Story of a Little Black Girl
I was three.
Socks up to knees.
Posed in front of trees.
Mom saying cheese.
School wasn't ready for me.
My hair was braided.
Entire day calculated.
Rode in the car... Waited.
As anxious to learn as could be!
Walked into class.
All polite, sweet, and sass,
No one... Looked like... Me,
Because you see,
They all stopped and stared.
Asked about my hair.
Had they never seen anyone like me?
School day went on.
Did I do something wrong?
Guilty of minority.
Skips a decade.
Registering for school with grades.
A couple B's the rest A's
Standard test scores insane!
96's and 98's!
No record, clean slate!
Did she type that for me!
Where MY eyes could see?
I wished I could scream!
I asked her why?
She said it's something I should try.
Ha! You're out of your mind!
I see your system! Do I look blind?!
I will NOT BE
The object of your bullying.
Oppressed to give you authority.
Burning and tucking under my curls to fit into your society.
I will NOT be
Your typical stereotype of what you think is a black girl.
I won't tarnish the pattern of my curls.
Turn in my native chains for your pearls.
And just to set the record straight,
Gold chains didn't come from hip hop rappers,
But pretty brown skin on the edge of African borders.
Sipping on coconuts and getting high on cocoa beans the size of quarters.
And don't give me your spiel
On how slavery is over and segregation isn't real
When white kids sit with white kids and blacks with blacks
I'm fighting for fair treatment by a white lady in heels.
Don't tell me it's just a joke, you're playing.
When you tell me blacks love fried chicken and watermelon.
Because I will not laugh.
I will not be told to not be so touchy.
When a black man is shot and the news features a puppy.
And a white man shoots he's mental,
But when a black man shoots he's lethal.
Because we are not equal.
And it is not fair.
I'm the only black girl in my honors classes.
Because MTV told my people, "Be strippers and rappers."
While every doctor and lawyer portrayed had the complexion of milk and vanilla.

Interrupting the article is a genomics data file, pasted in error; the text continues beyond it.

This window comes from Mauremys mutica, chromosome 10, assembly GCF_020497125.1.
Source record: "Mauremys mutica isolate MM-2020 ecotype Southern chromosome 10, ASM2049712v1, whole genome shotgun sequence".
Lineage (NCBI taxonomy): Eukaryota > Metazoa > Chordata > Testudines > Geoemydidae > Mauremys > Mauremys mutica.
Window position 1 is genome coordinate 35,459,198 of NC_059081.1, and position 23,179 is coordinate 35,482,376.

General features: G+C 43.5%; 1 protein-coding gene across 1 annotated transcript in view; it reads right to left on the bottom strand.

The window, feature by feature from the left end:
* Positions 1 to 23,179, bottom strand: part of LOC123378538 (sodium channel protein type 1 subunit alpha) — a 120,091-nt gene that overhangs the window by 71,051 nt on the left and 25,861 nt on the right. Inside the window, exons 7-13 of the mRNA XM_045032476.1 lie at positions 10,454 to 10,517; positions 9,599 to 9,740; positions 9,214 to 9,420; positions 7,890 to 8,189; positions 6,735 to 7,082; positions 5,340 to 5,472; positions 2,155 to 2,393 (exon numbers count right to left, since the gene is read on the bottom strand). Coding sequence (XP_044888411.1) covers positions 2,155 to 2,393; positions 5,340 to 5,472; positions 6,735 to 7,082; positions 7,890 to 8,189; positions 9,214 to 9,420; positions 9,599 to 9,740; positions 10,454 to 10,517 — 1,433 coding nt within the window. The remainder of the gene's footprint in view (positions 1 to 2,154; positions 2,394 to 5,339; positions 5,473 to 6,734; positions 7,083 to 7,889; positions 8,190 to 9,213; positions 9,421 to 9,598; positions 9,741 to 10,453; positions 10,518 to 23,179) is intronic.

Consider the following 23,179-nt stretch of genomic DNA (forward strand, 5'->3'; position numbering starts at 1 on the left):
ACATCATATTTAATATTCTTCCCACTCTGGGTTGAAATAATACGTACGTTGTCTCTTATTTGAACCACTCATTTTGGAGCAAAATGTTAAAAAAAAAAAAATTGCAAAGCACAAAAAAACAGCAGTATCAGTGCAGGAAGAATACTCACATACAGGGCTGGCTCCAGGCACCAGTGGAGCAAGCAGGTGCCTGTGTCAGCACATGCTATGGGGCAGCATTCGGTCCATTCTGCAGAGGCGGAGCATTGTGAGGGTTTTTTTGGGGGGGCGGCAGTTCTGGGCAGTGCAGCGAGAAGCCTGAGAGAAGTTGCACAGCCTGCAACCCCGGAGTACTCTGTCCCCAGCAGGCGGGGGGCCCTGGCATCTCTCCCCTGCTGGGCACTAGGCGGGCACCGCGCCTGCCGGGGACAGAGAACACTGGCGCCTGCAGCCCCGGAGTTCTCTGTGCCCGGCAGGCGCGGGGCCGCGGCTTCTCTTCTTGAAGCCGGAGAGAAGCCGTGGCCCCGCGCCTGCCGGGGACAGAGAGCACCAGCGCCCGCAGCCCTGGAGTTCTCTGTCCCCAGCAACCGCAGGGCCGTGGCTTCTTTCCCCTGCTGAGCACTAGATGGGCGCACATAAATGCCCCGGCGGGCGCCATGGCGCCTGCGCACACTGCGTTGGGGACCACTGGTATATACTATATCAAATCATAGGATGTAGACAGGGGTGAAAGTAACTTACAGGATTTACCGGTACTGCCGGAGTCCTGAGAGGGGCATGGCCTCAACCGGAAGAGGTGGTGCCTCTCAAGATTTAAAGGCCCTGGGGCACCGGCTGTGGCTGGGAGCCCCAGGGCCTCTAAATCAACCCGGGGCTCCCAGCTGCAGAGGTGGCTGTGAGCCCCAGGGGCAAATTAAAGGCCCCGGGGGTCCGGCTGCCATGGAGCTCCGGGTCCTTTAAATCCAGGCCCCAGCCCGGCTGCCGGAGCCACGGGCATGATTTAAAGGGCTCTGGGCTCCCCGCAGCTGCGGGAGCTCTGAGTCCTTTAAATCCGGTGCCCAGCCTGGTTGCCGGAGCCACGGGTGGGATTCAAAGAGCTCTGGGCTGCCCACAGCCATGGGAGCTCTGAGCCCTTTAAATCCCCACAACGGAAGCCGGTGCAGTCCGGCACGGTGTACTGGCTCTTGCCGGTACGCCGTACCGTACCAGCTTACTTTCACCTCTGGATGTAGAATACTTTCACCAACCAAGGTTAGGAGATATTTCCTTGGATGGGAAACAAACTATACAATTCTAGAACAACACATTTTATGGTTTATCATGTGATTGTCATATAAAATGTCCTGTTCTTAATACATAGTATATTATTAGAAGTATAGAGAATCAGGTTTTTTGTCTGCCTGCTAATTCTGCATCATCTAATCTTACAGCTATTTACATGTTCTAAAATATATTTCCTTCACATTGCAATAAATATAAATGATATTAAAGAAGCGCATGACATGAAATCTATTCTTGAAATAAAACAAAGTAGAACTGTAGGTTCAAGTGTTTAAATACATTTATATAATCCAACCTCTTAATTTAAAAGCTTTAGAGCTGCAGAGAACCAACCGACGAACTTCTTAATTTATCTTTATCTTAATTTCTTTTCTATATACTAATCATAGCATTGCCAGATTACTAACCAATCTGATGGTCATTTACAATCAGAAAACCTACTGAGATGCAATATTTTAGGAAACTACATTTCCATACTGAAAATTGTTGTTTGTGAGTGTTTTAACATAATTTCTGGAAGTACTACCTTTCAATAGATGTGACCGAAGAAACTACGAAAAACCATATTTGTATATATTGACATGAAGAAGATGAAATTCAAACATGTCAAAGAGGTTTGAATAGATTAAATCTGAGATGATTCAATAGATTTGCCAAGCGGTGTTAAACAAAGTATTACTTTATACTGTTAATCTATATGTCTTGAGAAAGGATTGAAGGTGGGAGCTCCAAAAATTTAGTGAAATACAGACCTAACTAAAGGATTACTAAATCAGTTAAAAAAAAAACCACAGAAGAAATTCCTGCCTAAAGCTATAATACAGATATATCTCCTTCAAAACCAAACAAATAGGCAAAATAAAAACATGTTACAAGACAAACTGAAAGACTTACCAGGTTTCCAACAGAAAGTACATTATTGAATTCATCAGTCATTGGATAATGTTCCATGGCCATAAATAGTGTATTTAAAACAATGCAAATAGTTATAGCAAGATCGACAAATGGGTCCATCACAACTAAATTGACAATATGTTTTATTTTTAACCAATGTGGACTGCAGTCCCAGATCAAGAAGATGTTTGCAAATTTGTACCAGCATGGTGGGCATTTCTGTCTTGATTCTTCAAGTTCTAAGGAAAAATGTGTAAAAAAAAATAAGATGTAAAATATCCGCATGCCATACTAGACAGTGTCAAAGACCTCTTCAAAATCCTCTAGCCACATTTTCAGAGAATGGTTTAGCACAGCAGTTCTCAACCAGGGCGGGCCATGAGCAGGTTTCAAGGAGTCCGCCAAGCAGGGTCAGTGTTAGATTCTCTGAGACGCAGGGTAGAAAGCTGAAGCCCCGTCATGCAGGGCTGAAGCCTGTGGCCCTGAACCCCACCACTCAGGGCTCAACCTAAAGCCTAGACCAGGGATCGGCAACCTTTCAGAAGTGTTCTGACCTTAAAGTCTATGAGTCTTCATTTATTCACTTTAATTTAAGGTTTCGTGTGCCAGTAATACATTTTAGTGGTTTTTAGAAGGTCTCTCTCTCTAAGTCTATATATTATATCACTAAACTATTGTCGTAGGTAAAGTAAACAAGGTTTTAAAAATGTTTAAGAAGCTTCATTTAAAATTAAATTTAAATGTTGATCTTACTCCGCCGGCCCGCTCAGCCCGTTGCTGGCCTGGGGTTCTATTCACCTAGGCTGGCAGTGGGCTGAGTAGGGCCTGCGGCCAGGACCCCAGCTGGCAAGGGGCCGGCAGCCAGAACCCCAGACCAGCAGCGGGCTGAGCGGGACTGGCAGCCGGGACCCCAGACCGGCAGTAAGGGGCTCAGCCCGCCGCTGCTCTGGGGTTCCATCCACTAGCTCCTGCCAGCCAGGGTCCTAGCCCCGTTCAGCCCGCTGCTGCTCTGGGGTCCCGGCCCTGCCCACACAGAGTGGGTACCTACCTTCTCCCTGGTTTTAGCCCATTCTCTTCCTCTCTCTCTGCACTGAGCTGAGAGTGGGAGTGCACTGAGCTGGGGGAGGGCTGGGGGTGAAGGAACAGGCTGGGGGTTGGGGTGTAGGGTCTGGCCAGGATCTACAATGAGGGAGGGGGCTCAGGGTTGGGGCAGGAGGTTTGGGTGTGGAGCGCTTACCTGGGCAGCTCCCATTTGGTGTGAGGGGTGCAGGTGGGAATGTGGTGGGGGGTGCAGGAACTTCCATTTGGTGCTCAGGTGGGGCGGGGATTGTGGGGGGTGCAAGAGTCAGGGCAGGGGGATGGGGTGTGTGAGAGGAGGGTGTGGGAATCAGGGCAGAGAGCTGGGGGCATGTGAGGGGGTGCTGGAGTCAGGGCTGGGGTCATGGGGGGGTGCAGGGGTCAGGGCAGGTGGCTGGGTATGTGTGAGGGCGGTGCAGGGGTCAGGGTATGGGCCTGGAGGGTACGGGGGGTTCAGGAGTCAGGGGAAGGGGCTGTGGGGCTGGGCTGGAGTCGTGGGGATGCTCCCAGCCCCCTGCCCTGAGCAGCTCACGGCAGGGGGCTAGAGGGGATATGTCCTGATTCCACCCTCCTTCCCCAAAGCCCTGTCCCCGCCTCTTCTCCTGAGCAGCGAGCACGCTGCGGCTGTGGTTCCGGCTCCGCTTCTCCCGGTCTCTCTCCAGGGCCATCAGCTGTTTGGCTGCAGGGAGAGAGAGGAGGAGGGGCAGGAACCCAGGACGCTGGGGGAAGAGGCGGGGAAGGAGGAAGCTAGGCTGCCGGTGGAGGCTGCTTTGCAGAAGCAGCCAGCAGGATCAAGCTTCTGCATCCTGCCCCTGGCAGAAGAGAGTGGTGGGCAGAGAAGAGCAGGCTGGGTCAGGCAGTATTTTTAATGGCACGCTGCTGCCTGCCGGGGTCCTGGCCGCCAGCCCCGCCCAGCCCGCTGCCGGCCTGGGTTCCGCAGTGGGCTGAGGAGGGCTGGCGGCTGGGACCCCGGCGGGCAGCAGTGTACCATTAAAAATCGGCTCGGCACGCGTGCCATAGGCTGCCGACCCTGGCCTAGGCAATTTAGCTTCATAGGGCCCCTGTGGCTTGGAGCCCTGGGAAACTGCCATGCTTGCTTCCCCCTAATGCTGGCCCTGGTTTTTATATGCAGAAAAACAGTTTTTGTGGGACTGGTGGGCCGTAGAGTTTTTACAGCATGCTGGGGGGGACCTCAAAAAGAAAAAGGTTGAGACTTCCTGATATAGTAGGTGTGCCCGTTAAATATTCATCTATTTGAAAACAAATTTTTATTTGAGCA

Every video vixen was light skinned like Manila folders.
So I identified with them until I looked in my mirrors.
I was taller and darker and curlier and thinner.
I didn't fit in with their people or my people either.
Because my skin was sienna and my hair was thicker.
So who was I to believe?
My Daddy convincing me I was born a Queen.
Or the 1,000's of pictures on TV?
One of them had to be wrong... Clearly.
Walk too mean.
Because I've come to be,
Appreciative of my mahogany family tree.
Loved by those who accept the spring,
In my curls and the light I had dimmed,
For extremely too long to try to fit in,
To America's idea of sexy.
Because on a continent far away from me
I am a queen.
Somewhere in the motherland my spirit roams.
Sipping from coconuts mixed with rum.
Dancing with the sun to the beat of a drum.
Laughing with God about the foolish I've done.
Shaming what he created in his perfection.
Changing it to avoid society's rejection.
Binging and starving to have a big butt and a tiny waist.
Not realizing that those things were not to be in place.
At the age of 9 or 11 or 38.
Because we are not carbon copies of the images we face.
And I wish I could tell you it's over,
That the memory is erased,
But the issue is there everyday in front of my face.
My little Lynn is 11.
And from the age of 7,
She's come to ask me questions.
Why couldn't her hair have a curl softer?
Why couldn't she be born a white man's daughter?
By the white boys in her school she is not sought after.
By the black boys in her school she is not sought after.
Because that is unacceptable.
She is unacceptable.
We are not acceptable.
So she is confused.
Led to wishing she could choose,
Another look, a different face.
Like the rest of our daughters of this race.
"So stop!!!" I beg the toxic media pictures.
Replace your thoughts of race with equality and scripture.
"And QUIT!!!" I ask you stubborn people of America.
Do not neglect my future daughter but do cherish her.
Take her for her curls and her cocoa skin.
Please acknowledge the skin we're in.